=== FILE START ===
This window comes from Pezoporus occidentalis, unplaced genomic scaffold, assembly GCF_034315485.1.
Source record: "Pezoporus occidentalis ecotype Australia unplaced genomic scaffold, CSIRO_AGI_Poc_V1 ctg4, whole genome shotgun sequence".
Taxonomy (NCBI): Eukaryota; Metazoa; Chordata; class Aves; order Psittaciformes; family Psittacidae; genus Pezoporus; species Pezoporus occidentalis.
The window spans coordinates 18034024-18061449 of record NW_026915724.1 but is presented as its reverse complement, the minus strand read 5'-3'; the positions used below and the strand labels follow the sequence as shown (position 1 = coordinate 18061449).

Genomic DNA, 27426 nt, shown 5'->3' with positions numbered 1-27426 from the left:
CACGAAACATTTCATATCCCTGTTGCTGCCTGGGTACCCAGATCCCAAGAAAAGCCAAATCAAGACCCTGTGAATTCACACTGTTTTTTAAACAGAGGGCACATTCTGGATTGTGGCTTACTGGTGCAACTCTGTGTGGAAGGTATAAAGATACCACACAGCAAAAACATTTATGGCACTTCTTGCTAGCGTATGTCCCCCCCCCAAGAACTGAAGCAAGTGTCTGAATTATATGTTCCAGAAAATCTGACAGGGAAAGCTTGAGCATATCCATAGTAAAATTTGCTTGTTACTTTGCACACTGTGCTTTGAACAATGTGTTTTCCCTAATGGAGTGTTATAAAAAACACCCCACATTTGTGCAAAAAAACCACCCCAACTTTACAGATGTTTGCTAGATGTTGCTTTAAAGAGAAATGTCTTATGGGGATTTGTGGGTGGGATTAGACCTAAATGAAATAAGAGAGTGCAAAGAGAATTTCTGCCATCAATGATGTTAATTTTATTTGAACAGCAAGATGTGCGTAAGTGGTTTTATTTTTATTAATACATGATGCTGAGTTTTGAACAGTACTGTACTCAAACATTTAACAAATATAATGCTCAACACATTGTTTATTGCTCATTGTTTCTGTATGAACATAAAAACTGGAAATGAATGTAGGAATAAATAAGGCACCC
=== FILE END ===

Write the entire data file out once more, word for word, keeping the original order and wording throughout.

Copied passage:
This window comes from Pezoporus occidentalis, unplaced genomic scaffold, assembly GCF_034315485.1.
Source record: "Pezoporus occidentalis ecotype Australia unplaced genomic scaffold, CSIRO_AGI_Poc_V1 ctg4, whole genome shotgun sequence".
Taxonomy (NCBI): Eukaryota; Metazoa; Chordata; class Aves; order Psittaciformes; family Psittacidae; genus Pezoporus; species Pezoporus occidentalis.
The window spans coordinates 18034024-18061449 of record NW_026915724.1 but is presented as its reverse complement, the minus strand read 5'-3'; the positions used below and the strand labels follow the sequence as shown (position 1 = coordinate 18061449).

Genomic DNA, 27426 nt, shown 5'->3' with positions numbered 1-27426 from the left:
CACGAAACATTTCATATCCCTGTTGCTGCCTGGGTACCCAGATCCCAAGAAAAGCCAAATCAAGACCCTGTGAATTCACACTGTTTTTTAAACAGAGGGCACATTCTGGATTGTGGCTTACTGGTGCAACTCTGTGTGGAAGGTATAAAGATACCACACAGCAAAAACATTTATGGCACTTCTTGCTAGCGTATGTCCCCCCCCCAAGAACTGAAGCAAGTGTCTGAATTATATGTTCCAGAAAATCTGACAGGGAAAGCTTGAGCATATCCATAGTAAAATTTGCTTGTTACTTTGCACACTGTGCTTTGAACAATGTGTTTTCCCTAATGGAGTGTTATAAAAAACACCCCACATTTGTGCAAAAAAACCACCCCAACTTTACAGATGTTTGCTAGATGTTGCTTTAAAGAGAAATGTCTTATGGGGATTTGTGGGTGGGATTAGACCTAAATGAAATAAGAGAGTGCAAAGAGAATTTCTGCCATCAATGATGTTAATTTTATTTGAACAGCAAGATGTGCGTAAGTGGTTTTATTTTTATTAATACATGATGCTGAGTTTTGAACAGTACTGTACTCAAACATTTAACAAATATAATGCTCAACACATTGTTTATTGCTCATTGTTTCTGTATGAACATAAAAACTGGAAATGAATGTAGGAATAAATAAGGCACCC